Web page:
The Asian ‘Poverty Miracle’

The Asian ‘Poverty Miracle’

Impressive Accomplishments or Incomplete Achievements?

ADBI series on Asian Economic Integration and Cooperation

Edited by Jacques Silber and Guanghua Wan

Following rapid economic growth in recent decades, Asia and the Pacific experienced an impressive reduction in extreme poverty, but this drop was not uniform and achievements are still incomplete. Vulnerability to natural disasters, the increasing impact of climate change and economic crises should all be taken into account. There is also a need to consider the multidimensional nature of poverty and the non-uniformity of the decrease across different ethnic groups. This book explores the Asian ‘poverty miracle’ and argues for the development and use of an Asia-specific poverty line.

Chapter 4: Measuring the impact of vulnerability on the number of poor: a new methodology with empirical illustrations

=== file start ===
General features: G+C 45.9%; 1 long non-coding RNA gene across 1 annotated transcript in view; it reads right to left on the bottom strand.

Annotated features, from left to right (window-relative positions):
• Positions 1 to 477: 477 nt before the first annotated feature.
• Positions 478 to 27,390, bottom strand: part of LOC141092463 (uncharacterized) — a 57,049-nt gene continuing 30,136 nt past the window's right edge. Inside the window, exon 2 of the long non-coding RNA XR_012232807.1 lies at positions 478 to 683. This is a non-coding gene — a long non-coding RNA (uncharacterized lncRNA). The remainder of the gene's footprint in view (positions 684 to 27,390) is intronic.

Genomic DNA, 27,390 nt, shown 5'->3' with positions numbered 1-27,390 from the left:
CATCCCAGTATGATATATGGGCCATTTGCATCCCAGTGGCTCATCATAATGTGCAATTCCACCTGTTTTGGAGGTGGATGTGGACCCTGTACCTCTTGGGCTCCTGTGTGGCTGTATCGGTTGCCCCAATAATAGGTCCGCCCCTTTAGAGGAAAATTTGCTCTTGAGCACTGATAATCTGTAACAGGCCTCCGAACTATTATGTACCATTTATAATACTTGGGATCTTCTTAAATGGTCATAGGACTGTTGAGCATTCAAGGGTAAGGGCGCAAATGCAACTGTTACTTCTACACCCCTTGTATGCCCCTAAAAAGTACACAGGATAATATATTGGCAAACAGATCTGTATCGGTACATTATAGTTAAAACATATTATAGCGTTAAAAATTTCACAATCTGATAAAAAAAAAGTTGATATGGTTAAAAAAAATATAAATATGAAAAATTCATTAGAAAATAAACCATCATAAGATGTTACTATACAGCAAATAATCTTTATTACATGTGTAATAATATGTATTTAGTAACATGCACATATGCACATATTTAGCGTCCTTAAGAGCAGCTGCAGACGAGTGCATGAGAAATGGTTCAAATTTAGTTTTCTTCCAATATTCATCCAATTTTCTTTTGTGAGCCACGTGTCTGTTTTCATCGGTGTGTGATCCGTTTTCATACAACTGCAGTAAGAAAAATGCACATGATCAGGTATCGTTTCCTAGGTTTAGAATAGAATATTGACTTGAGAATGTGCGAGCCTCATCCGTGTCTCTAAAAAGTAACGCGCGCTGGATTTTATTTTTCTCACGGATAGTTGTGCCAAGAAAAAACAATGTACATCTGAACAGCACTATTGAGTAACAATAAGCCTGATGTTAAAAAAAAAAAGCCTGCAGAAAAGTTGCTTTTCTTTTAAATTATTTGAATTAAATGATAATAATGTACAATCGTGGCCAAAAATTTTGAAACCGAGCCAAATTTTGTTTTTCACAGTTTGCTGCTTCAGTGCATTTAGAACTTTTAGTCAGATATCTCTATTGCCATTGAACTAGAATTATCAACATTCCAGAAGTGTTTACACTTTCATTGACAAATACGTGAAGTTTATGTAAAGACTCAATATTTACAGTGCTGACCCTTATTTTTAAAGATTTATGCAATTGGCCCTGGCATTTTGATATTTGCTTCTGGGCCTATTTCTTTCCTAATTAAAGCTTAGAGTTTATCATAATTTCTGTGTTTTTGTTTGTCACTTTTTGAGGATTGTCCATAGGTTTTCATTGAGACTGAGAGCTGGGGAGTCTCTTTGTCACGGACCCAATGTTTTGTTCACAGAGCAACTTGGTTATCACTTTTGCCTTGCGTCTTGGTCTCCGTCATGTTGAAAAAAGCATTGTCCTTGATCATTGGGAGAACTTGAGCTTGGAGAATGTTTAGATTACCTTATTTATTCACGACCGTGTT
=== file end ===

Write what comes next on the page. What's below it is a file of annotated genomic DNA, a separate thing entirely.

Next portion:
Satya R. Chakravarty, Nachiketa Chattopadhyay, Jacques Silber and Guanghua Wan

Subjects: asian studies, asian development, asian economics, development studies, asian development, development economics, economics and finance, asian economics, development economics


Given a poverty line, a person who is non-poor (poor) currently may not be treated as non-poor (poor) in a vulnerable situation. This chapter looks at the impact of vulnerability on the poverty line. The poverty line is adjusted in the presence of vulnerability such that the utility of a person at the current poverty line and that at the adjusted poverty line become identical. Using an additive model of vulnerability, it is shown that if the utility function obeys constant Arrow–Pratt absolute risk aversion, then the harmonized poverty line is a simple absolute augmentation of the current poverty line. On the other hand, under a multiplicative model of vulnerability with constant Arrow–Pratt relative risk aversion, the revised poverty line is a simple relative augmentation of the current poverty line. The chapter contains empirical illustrations which assume that constant relative risk aversion applies to countries involved in the Asia-Pacific region. Upward adjustment of the poverty line under increased vulnerability, as captured through the value of the risk aversion parameter, is also observed.

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